Managing Space On Your Solid State Drive (SSD)

If you own a Solid State Drive (SSD), chances are you probably bought a small, 64GB drive. If this is the case, you want to absolutely maximize the amount of free space available, as every GB counts. This guide will help you get the most out of a small SSD by following few simple tweaks.
Shortly after installing Windows and a few apps (or just Windows), you start getting error messages that you're Low on Space, or you noticed in the Explorer window that your C drive is colored RED, indicating low space. There are couple tricks you can do to free up as much space possible off your SSD. 

Typical methods include: 

- Moving data to another drive 
- Deleting Page file and Hibernation file 
- Reducing recycle bin allocated percentage 
- Reducing / Disabling space used for system restore 

Moving data to another drive 

If you have another HDD, then it's best to move some data on that and keep the operating system on your SSD. Not all data can be moved the same way. For example you can't simply drag and drop Program Files or Users folder into another location. This procedure will probably fail or cause many errors. When moving data onto another drive, make sure you follow these rules: 

- Raw data such as documents, pictures, videos and others can be simply dragged and dropped into another location 

- Document data such as My Pictures, My Documents and other folders linked to usernames should be moved using the Location function in the folder properties. To access this, right click on the folder of choice, for example My Documents > choose properties > Location tab. Choose where you want the new location to be (second HDD) and you're done. 
Refer to screenshot below for details. 

 

- Installed applications can be tricky to move. Applications usually create registry entries that depend on correct location for correct library references. Should you move some or all of the files, most apps will simply crash or won't even run. Best thing to do with Apps is to use the feature that most of them have during the installation and change the default installation directory from C:\Program Files\ to something else such as D:\Programs, etc. 

- Operating system cannot be moved without re-installation or method of cloning. 

Deleting page file and hibernation file 

Page file is used as additional space for memory once the RAM has been completely used up. To prevent system crashes and instability, system will continue to run albeit slower using disk space as memory storage. However, nowadays page file is not as essential as it was several years ago. Most systems come with 4, 8, 16 or 32 GB of ram. The problem that this creates is Windows is setup to use a rather strange formula to apply page file size, typically 1.5 times the memory. This in return creates a large file that takes up valuable space on your SSD. Although you can turn the page file off completely, you can also set your own custom size, just to be safe.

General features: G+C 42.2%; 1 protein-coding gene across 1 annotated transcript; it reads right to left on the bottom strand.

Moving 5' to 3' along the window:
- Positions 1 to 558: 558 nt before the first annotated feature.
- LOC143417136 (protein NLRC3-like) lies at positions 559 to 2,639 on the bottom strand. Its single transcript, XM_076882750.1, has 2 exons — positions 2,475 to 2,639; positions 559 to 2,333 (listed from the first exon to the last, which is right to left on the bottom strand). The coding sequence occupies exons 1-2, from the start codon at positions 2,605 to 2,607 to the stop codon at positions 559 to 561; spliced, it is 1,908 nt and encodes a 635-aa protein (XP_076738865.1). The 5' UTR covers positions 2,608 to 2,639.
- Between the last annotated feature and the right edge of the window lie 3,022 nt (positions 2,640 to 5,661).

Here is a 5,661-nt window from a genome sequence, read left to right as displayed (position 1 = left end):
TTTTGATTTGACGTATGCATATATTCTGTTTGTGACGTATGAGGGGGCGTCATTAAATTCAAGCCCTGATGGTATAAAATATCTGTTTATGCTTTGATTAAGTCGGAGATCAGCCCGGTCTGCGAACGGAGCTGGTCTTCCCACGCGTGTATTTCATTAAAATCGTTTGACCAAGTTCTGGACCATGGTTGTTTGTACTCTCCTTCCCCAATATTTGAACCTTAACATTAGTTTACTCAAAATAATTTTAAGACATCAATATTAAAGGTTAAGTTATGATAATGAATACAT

To delete page file: 

Start > Right click Computer > Properties > Advanced System settings > Advanced Tab > Performance Settings > Advanced > Change > Select your SSD and choose either No paging file or set a small custom file such as initial 256 max 512 mb. > Click Set and OK, reboot the system. 
If you don’t put your system to hibernate, you can disable this option in power options menu and delete the hibernate file 

To delete hibernate file: 

Start > type in search CMD, right click on CMD result and run as Administrator > in command type powercfg –h off (that’s powercfg SPACE –h SPACE off) and hit enter > reboot the system. 

Reducing recycle bin percentage 

You can reduce the amount of space left for items in Recycle bin per HDD basis: 

Right click on Recycle bin > Properties > Highlight your SSD > Either set smaller size or choose Don’t Move files to recycle bin at all. 

Disabling system restore 

If you already have a method of backup in place, you probably don’t need Windows System Restore 
Start > Right click computer > Properties > Advanced system settings > System protection > Select SSD > either disable or set custom smaller size. 

Conclusion 

Following these steps will likely give you about 10-20% extra space on your SSD. Some of these system functions can be moved and offloaded to another drive, such as paging, system restore, etc. So if you don’t necessarily want to get rid of them, you can always allocate them to different drive(s).
To ensure that your system remains stable, it's best to offload these features onto other drives before attempting to turn them off completely. Some users have reported stability issues when using memory intensive applications if the pagefile has been turned off. If you're a video producer or you perform other tasks with your PC that require a lot of RAM, best thing to do is offload the page file onto a different drive to make sure your system doesn't crash should it ever run out of memory.
As far as hibernation goes, Sleep mode is preferred over hibernation if you wish to conserve energy. Sleep mode uses very little power so it's a good alternative to hibernation after you disable it. If you experience any issues while following the steps in this guide that aren't known, feel free to post and let us know your findings or any error messages you may have encountered.

*Disclaimer: AVADirect and its Staff are not responsible for any damage to software/hardware, loss of data or personal injury by following our How-To guides. These guides are provided only as an aid to help you troubleshoot system problems. If you do not feel comfortable performing these steps its always best to send in your system to a local repair shop or contact an appropriate technical support line for additional assistance.